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Found 18 results

  1. FunkyMonkey

    Walton on the Naze: Striatolamia?

    Hi all, My wife and I often find these on the beach at Walton on the Naze, Essex, UK and have assumed that they are striatolamia from the extreme side of the jaw. Are we correct or are these a different species? Thanks in advance and apologies if I have used the wrong terminology. Best regards, Carl
  2. Before quarantine took effect, I had a chance to visit Purse State park. I normally frequent Brownie Beach, but the recent cliff collapse forced me to try some other spots. I was also interested in finding some much older fossils from the Paleocene formations along the Potomac. I found tons of turritella gastropod molds, and many smaller lamnid teeth. Some of the larger ones I found were pretty easy to identify as Striatolamia species, most likely S. macrota that had slight surface wear from being washed around in the Potomac. Most teeth from this location seem to be similarly eroded, and almo
  3. Ludwigia

    Striatolamia macrota (Agassiz 1843)

    From the album: Pisces

    12mm. Sand Tiger. Upper Posterior. Eocene Khouribga, Morocco
  4. Ludwigia

    Striatolamia macrota (Agassiz 1843)

    From the album: Pisces

    22mm. Sand Tiger. Lower posterior. Eocene Khouribga, Morocco
  5. demetris

    Shark teeth Identification

    Are all of the teeth from the same species( striatolamia)? Or you can see some other shark species teeth? Found at walton on the naze UK
  6. Hi all, i am trying to learn how to identify the different species of shark teeth that you find here at Walton on the Naze. Up until now I have classified the very big teeth I have found as Otodus and the smaller ones lumped together as striatolamia macrota but I think that’s too simplistic. The ones below appear to have different characteristics to the other teeth. Could someone please help me to identify if these are indeed different species or just variations of striatolamia macrota. Thanks in advance. tooth 1: larger, boxier root?
  7. These were the pick of the bunch of teeth we found amongst the shingle. The three on the left are the best of what my wife found. “Minilodon” on the right was the sum total of my efforts! Beautiful weather, and lovely beaches. Perfect weekend fossicking.
  8. I can't identificate it. I found it at marine sandstone from Paleogene. Also, do somebody has a handbook about chondrichthyes of Cappetta 2012 in PDF?
  9. Anomotodon

    Pathological crown

    From the album: Eocene vertebrates of Ukraine

    Pathological Striatolamia lateral crown
  10. Anomotodon

    Striatolamia intermediate tooth

    Intermediate tooth of S. macrota.
  11. Anomotodon

    Striatolamia intermediates

    From the album: Eocene vertebrates of Ukraine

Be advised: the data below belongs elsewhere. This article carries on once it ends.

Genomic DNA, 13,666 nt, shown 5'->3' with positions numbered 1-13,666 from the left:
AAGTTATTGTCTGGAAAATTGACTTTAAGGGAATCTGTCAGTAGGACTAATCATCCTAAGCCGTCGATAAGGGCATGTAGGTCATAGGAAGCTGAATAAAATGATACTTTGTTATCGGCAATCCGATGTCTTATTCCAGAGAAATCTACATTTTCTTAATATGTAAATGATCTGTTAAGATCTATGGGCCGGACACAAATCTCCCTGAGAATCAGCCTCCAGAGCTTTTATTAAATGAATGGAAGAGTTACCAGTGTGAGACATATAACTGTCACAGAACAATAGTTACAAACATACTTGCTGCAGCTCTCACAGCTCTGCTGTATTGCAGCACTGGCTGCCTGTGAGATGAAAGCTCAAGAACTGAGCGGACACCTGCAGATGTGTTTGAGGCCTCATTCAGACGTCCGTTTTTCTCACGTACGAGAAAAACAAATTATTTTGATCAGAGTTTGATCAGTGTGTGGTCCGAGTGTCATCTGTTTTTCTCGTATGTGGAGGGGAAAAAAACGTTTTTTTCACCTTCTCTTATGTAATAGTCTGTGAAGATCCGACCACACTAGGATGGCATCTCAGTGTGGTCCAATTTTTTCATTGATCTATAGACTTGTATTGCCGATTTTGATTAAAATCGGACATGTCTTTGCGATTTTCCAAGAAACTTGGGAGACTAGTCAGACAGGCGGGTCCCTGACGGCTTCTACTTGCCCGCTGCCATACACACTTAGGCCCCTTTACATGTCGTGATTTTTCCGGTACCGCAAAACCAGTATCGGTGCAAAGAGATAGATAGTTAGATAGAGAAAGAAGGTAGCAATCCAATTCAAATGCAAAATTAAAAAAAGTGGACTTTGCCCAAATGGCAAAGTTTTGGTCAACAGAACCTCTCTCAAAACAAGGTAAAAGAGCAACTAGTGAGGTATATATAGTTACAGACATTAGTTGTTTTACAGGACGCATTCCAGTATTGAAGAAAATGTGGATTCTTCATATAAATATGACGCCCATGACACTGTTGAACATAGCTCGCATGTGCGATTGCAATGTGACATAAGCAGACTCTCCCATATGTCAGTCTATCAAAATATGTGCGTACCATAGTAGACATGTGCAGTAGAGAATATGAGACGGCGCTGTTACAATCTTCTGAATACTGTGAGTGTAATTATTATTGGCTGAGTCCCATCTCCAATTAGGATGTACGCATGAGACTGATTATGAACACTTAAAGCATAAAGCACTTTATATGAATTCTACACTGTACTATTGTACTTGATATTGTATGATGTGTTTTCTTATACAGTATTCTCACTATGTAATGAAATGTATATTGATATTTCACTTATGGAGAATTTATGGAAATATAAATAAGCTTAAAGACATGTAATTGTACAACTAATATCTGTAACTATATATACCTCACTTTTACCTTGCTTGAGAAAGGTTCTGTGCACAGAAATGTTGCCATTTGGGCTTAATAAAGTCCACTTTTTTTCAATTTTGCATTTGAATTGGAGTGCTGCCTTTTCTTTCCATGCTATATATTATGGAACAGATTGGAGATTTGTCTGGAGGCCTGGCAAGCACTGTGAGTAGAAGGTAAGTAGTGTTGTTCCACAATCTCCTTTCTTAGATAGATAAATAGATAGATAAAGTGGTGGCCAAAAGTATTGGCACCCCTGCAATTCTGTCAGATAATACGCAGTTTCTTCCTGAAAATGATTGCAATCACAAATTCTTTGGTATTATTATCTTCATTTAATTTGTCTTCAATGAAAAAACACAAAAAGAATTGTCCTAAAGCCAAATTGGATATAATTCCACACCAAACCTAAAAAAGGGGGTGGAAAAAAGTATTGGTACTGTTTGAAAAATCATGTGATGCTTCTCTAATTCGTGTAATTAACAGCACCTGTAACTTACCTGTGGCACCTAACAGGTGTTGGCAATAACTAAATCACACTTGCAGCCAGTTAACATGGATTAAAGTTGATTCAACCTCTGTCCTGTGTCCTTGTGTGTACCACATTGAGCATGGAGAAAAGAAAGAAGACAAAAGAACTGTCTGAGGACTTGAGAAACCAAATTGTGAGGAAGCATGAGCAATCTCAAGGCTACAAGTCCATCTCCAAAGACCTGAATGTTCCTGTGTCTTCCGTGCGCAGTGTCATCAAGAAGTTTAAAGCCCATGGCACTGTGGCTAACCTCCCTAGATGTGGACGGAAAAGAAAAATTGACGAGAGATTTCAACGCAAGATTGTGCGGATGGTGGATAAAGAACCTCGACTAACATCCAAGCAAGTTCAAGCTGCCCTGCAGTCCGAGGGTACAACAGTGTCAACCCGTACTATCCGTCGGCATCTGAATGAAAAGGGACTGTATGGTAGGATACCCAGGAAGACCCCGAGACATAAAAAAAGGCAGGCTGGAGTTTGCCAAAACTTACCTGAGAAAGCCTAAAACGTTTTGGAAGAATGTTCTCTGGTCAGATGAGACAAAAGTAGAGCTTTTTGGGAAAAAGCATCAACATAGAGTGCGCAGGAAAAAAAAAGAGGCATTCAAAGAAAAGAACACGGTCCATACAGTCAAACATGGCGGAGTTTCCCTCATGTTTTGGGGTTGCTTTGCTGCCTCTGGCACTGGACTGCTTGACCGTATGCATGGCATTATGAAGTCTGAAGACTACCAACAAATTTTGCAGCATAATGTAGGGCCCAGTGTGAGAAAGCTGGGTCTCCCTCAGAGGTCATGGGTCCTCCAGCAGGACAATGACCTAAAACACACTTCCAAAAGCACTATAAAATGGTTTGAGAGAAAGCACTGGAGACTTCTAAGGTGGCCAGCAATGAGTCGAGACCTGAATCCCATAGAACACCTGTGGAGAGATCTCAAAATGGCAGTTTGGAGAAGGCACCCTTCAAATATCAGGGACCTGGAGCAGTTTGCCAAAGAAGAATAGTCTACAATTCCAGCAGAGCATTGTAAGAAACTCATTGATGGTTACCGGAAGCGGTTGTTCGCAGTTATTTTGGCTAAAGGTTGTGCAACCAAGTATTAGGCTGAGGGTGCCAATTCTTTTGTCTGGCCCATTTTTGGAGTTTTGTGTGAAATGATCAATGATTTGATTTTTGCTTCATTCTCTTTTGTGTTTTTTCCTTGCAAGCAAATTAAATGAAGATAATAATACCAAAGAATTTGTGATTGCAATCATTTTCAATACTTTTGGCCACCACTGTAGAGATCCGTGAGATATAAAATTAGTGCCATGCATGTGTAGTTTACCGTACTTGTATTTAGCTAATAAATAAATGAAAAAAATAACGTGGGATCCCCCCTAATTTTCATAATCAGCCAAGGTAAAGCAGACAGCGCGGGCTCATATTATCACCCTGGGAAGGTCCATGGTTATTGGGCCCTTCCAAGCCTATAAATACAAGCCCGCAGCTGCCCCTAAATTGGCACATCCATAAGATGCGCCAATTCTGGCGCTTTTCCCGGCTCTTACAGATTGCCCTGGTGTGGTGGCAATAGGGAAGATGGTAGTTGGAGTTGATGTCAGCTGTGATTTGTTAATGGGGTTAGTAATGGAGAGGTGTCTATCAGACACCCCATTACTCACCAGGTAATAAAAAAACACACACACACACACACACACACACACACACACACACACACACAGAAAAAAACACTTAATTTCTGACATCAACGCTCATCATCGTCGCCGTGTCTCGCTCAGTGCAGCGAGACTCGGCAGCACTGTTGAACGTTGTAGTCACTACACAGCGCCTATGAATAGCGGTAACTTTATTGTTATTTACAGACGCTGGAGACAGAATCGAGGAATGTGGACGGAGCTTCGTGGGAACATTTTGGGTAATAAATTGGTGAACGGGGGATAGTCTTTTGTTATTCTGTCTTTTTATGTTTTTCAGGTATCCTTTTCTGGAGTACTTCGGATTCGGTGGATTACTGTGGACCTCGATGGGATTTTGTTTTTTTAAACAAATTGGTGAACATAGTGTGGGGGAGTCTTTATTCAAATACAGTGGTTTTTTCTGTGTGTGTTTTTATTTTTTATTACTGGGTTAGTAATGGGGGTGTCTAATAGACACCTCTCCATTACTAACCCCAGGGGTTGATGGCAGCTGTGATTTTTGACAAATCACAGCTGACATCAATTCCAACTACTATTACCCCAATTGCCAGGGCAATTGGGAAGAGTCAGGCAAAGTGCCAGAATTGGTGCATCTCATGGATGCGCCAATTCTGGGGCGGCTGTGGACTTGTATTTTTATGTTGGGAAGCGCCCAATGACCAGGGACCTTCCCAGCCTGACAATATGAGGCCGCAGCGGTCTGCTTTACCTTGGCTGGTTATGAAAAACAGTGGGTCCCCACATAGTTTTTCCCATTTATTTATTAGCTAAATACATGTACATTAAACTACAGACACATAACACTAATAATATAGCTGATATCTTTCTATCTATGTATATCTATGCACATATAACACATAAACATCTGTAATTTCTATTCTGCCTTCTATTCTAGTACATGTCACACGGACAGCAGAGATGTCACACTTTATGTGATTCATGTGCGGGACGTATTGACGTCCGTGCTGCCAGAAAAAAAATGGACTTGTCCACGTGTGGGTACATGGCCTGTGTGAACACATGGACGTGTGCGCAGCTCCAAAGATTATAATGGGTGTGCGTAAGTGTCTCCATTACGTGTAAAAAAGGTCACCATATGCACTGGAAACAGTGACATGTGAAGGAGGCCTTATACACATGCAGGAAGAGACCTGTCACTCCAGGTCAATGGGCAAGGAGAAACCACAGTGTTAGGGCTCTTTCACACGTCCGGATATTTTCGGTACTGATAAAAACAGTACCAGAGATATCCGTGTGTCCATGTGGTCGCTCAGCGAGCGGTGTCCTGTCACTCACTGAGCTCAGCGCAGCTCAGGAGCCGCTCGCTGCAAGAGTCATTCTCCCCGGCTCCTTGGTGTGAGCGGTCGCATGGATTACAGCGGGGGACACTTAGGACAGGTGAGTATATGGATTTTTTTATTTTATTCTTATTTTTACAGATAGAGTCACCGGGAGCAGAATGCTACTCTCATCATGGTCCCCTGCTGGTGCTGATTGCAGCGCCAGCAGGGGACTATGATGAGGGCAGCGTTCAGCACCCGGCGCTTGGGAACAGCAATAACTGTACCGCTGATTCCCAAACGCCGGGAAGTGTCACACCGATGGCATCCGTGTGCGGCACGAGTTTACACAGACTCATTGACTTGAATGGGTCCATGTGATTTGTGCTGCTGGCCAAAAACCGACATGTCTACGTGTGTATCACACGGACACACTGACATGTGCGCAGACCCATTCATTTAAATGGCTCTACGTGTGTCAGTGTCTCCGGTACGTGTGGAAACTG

3 intermediates, most likely from Striatolamia macrota.
  12. H, The family and I spent a lovely week at Walton on the Naze in Essex, UK. As it was the Easter break the site was very busy with collectors young and old, but we still managed to find some interesting pieces. The site itself is London Clay (c53my) with a junction bed above from which whale bone and Megalodon teeth can be found. Above this is the distinctive Red Crag (c.2my). Lastly are glacial deposits and later from which Neolithic and Roman finds have been found over the years. The site is rapidly eroding at a rate of about a metre a year however there are daily land slips and falls s
  13. We had a very productive couple of days fossil hunting at Walton on the Naze and an unexpected find on the beach at Holland on Sea while playing with my daughter. Here are the Walton finds: Firstly, left handed whelks (Neptunea) which were plentiful on this occasion (Red Crag formation) Next, Glycymeris and an oyster shell (Red Crag Formation) A handful of Striatolamia from the London Clay formation Two whale bone fragments from the junction bed. These are easy to spot due to their 'waxy' appearance. Very Tactile.
  14. Hi, Had a family break at Waton on the Naze, Essex over the New Year period and spent 5 mornings combing the beach with the wife and kids. It was remarkably unproductive on most days (as well as freezing!) and so our usual haul was very much reduced. This is what we found: Glycymeris and a couple of Turritella - Red Crag A few nice examples of sharks teeth (striatolamia) - London Clay ..and my personal favourite, a piece of whale bone (balaena sp) from the unconformity between the Red Crag and London Clay. Apparently the waxy appearan
  15. Hi, Newbie to the forum but I've been picking up odd lumps of rock since I had fingers. I went to the beach with my wife and two kids on the 5th November and we had a productive day. Save for a few dog walkers we virtually had the beach to ourselves. We were there from just after low tide (9am) until the last moment when the sea was lapping at the steps (11:15) and as usual the girls had better eyes than me and my son. This is our trawl: Red Crag: Glycymeris: Neptunea, Oyster and a piece of broken bone (probably later): London Clay:
  16. Hello Everyone, I have a tooth from along the Potomac River's Aquia Formation exposure, which dates back to the paleocene. I have found a large number of teeth from this particular site, but never one that looked quite like this. At first glance, the cusplets appear to be Striatolamia striata-like, but the barely worn tooth exhibits no hint of longitudinal striations. Any thoughts, as this one has me stumped? Thank you, HZJ
  17. BrowniesMix

    paleocene

    From the album: Potomac River - Paleocene

    - At top, a well-worn Otodus obliquus tooth, missing one corner of root. - At left, a very well-worn Paleocarcharodon orientalis. - At right, one of our nicer Striatolamia striata teeth.

    © rpw/sew 2013

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